motley group of Gascoigne Cadets. Amie Felton portrays Roxane as a giggly airhead craving
flattery in poetry, and Neil James as Count Antoine bears an uncanny likeness to Jacob Rees-
Mogg in the first half of the play — he relaxes into a more respectful equal of Cyrano in the
second half — another memorable performance.
This is a wonderful evening of theatre in the romantic woodland outside Merrist Wood
House. We laughed, we almost cried, and we learned — what more could we ask?
Guildburys have again chosen and performed a play full of surprises, inventive direction and
This review was first published online in Essential Surrey
AROUND THE WORLD IN 80 DAYS
Merrist Wood, Guildford 13th – 16th July 2022
The Guildbury’s open-air production based on Jules Verne’s fantasy/adventure novel is a miracle of invention and wit. With only his powerful faith in Bradshaw’s Railway Guide (the Bible of Victorian travellers) £20,000 in cash and his faithful manservant Jean Passepartout, Phileas Fogg, a rich, routine-bound business man, sets off to win a wager and prove to his friends that he can travel round the world using steam and locomotive power (there was no air flight at the time, despite the 20th century Disney movie of the story). There are many complicated diversions en route, and a surprise at the end.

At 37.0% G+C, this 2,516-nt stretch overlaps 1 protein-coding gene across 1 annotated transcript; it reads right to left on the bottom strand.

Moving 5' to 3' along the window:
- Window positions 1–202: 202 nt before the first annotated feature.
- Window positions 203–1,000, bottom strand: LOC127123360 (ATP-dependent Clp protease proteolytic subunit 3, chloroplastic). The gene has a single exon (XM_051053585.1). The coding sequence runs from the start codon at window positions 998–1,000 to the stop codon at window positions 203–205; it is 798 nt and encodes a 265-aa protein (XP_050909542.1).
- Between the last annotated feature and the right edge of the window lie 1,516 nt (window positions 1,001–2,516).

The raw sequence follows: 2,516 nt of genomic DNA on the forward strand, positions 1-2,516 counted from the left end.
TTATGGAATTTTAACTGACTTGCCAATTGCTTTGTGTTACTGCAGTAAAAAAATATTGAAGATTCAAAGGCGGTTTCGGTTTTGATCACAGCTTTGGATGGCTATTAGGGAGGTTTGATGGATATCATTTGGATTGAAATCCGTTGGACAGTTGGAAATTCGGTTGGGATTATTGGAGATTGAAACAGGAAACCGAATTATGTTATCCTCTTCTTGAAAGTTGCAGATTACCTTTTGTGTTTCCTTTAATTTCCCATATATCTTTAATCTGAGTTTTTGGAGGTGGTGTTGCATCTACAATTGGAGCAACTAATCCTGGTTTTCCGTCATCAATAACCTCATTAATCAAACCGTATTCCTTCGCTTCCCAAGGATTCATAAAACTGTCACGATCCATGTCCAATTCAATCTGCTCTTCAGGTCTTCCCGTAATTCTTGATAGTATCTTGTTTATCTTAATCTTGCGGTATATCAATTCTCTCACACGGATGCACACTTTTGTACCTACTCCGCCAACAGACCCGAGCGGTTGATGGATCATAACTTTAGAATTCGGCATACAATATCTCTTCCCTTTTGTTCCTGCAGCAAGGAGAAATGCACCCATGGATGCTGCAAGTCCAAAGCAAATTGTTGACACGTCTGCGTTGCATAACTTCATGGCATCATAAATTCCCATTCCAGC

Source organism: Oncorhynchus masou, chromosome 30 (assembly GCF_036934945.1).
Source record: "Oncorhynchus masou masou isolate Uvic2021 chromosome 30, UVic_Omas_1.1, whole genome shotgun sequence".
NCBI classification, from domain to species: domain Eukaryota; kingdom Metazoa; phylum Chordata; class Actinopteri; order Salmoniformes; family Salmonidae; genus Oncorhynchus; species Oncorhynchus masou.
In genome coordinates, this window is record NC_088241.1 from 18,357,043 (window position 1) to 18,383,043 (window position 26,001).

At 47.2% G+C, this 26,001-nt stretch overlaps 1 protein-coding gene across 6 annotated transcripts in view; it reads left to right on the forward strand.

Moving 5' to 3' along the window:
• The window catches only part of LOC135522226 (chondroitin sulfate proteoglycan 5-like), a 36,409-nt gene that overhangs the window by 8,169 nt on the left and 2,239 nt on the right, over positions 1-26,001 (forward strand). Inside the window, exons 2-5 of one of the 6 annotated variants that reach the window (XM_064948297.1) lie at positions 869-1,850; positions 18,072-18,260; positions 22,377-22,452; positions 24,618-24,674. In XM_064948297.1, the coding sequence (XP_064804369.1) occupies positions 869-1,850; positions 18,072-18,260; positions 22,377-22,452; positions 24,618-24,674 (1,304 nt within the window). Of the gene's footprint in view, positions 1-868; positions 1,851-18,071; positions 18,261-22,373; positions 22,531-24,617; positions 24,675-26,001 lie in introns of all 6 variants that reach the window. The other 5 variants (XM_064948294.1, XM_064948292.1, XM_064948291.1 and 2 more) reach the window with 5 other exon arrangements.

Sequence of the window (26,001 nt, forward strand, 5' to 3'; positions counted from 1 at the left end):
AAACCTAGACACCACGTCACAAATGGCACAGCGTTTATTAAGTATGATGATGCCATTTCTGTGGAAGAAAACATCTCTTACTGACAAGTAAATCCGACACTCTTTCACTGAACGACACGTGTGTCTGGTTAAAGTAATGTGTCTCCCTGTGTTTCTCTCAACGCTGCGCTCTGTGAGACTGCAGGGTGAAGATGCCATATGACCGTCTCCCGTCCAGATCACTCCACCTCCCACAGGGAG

A huge undertaking — almost equal in its demands to those met by Eddie Woolrich, Guildbury’s director of this adaptation for the theatre by American playwright Laura Eason. Wisely following her advice on staging such a long and eventful journey, he creates London, Paris, Brindisi, Bombay, Hongkong, San Francisco and the boats and trains (and an elephant) between them in true theatrical style. They’re conjured up using the simplest of props, the most assured acting and the wittiest stage-management.
The two main characters are brilliantly brought to life by Richard Copperwaite as Phileas Fogg and Joe Hall as Passepartout. Written by a Frenchman, Phileas Fogg is a parody of British 19th colonialism: pedantic, stiff, humourless, arrogant, prejudiced and blinkered to all but his goal to succeed — but not totally immune to modifing his outlook through encounters with the world outside Britain. Copperwaite carries this role off with tremendous commitment, contrasting perfectly with Joe Hall’s Passepartout, who is the archetypal opposite, always open to new encounters and experiences, and easily distracted! Joe’s performance as a victim of a Chinese drug den is priceless, as are his rash interventions when his master is threatened, and his gormless bewilderment in other tight spots.